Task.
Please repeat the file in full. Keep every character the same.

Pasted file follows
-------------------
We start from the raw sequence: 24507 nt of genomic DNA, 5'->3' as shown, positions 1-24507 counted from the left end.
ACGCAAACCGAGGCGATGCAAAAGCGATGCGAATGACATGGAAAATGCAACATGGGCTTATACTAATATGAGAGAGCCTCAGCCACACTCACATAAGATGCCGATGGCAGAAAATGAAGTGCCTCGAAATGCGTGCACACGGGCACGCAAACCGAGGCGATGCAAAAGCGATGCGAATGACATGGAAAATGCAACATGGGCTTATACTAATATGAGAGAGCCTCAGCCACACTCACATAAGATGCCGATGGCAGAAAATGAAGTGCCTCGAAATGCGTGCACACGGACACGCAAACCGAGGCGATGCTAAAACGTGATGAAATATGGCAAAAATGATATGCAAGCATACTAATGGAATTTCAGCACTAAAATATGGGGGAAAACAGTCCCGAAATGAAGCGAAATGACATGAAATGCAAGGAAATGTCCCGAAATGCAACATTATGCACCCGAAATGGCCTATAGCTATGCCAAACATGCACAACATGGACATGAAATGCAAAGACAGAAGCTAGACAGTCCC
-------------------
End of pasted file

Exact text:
We start from the raw sequence: 24507 nt of genomic DNA, 5'->3' as shown, positions 1-24507 counted from the left end.
ACGCAAACCGAGGCGATGCAAAAGCGATGCGAATGACATGGAAAATGCAACATGGGCTTATACTAATATGAGAGAGCCTCAGCCACACTCACATAAGATGCCGATGGCAGAAAATGAAGTGCCTCGAAATGCGTGCACACGGGCACGCAAACCGAGGCGATGCAAAAGCGATGCGAATGACATGGAAAATGCAACATGGGCTTATACTAATATGAGAGAGCCTCAGCCACACTCACATAAGATGCCGATGGCAGAAAATGAAGTGCCTCGAAATGCGTGCACACGGACACGCAAACCGAGGCGATGCTAAAACGTGATGAAATATGGCAAAAATGATATGCAAGCATACTAATGGAATTTCAGCACTAAAATATGGGGGAAAACAGTCCCGAAATGAAGCGAAATGACATGAAATGCAAGGAAATGTCCCGAAATGCAACATTATGCACCCGAAATGGCCTATAGCTATGCCAAACATGCACAACATGGACATGAAATGCAAAGACAGAAGCTAGACAGTCCC